Find your voice and stick with it
This is a tricky one. What is your voice? How do you know if you’ve found it? Well, I don’t know. I have a particular voice and style, but you’d never be able to pick my writing out of a lineup. I’ve developed it over many years of reading and writing literary fiction, and it has all the usual hallmarks of imagery and less expected word choices that are common to the genre, and I don’t think it stands out much from the rest of the literary fiction crowd.
I do think it’s possible to stress voice too much, over the other mechanics of writing. As a reader, I tend to be put off by any voice, particularly first person, that feels like it’s trying too hard to be witty and quick. I just want to read something from the heart. I also think that sometimes the best writing “voice” is one that the reader doesn’t even notice, one that doesn’t get in its own way. Instead of spending a lot of time trying to find your unique voice or trying to be clever, I suggest writing as truthfully and accurately as you can. If you do that, then maybe your voice will find you.
And don’t forget to break out of that voice from time to time. Try something different, mix it up. I tend to write in third person, but every once in a while I’ll hear an unusual first person voice in my head, and exploring that keeps me from getting bored. Hopefully, it makes me a better writer.
Show, don’t tell
This ever-circulating writer’s nugget has become one of my biggest pet peeves. Like all these maxims, its substance makes perfect sense. Don’t tell the reader that Sharon is nervous when you can give them a more immediate detail and say that Sharon was biting her nails. But it seems to me that good writing comes from a balance between showing and telling. The beauty of writing is that it allows us into the minds of the characters. It’s not a movie. It’s not limited to what we can show. Sometimes, in today’s culture, where I find writers using screenplay advice to craft their novels, I fear some of us forget this. If you aren’t occasionally telling the reader something that can’t be shown on a screen, you aren’t making the best use of your craft. A novel is not a screenplay.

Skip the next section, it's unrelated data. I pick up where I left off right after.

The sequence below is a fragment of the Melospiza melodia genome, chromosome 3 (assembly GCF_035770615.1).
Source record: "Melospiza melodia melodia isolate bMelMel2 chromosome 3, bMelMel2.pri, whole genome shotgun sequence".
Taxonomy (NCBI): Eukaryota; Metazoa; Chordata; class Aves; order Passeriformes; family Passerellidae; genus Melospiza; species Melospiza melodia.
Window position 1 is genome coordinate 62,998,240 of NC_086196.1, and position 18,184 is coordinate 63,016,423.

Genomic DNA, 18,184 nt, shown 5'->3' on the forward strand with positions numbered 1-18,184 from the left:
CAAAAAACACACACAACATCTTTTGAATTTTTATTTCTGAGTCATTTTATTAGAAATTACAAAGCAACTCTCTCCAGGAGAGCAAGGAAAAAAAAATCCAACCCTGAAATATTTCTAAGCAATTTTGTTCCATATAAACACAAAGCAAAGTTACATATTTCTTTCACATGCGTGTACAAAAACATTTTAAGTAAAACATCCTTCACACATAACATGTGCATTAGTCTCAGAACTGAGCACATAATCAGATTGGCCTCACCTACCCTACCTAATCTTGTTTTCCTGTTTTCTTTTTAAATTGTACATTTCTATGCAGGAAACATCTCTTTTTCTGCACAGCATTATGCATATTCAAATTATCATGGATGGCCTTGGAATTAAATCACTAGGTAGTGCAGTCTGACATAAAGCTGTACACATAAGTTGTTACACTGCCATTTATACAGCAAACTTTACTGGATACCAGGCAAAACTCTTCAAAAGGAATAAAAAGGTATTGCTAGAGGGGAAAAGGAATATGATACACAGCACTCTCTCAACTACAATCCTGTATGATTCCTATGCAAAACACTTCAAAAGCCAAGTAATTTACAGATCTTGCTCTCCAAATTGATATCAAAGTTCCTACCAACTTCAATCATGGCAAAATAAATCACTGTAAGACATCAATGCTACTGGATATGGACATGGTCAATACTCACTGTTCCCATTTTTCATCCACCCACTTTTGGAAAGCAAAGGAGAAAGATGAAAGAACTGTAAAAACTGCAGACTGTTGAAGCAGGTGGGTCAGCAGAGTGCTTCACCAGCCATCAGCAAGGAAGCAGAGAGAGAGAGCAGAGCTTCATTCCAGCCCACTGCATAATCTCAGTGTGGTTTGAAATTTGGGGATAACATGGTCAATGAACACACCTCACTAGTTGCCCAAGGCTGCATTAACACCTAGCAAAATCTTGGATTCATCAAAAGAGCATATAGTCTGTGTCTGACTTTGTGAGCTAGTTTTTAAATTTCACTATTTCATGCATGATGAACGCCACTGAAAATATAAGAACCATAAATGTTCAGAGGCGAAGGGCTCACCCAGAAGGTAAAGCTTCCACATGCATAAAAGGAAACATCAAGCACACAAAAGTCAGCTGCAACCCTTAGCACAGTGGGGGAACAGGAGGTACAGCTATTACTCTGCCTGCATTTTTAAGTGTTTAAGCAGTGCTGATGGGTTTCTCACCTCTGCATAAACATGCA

And that’s the end of my ripping apart the rules.
I think the one main thing I’m hoping to get across here is that, if you are writer, you have to learn to trust your gut about your own writing. This is something I never really had to learn. I’ve just always known how to do it. But if trusting your instinct doesn’t come naturally to you, then my advice would be to find a way to slow down and really listen to it. Because the more you put yourself out into the writing world, the more conversation there will be around your work. Writers in groups you join and critique partners will all want to have their say. Their say will be valuable, but I think more for the things you’ll choose to reject than the advice you’ll adopt. It may take other people’s voices clamoring in your ear in order for you to find your own. But let your own be the deepest, the most resonant. If I fail at something as a writer, I want that failure to be of my own making.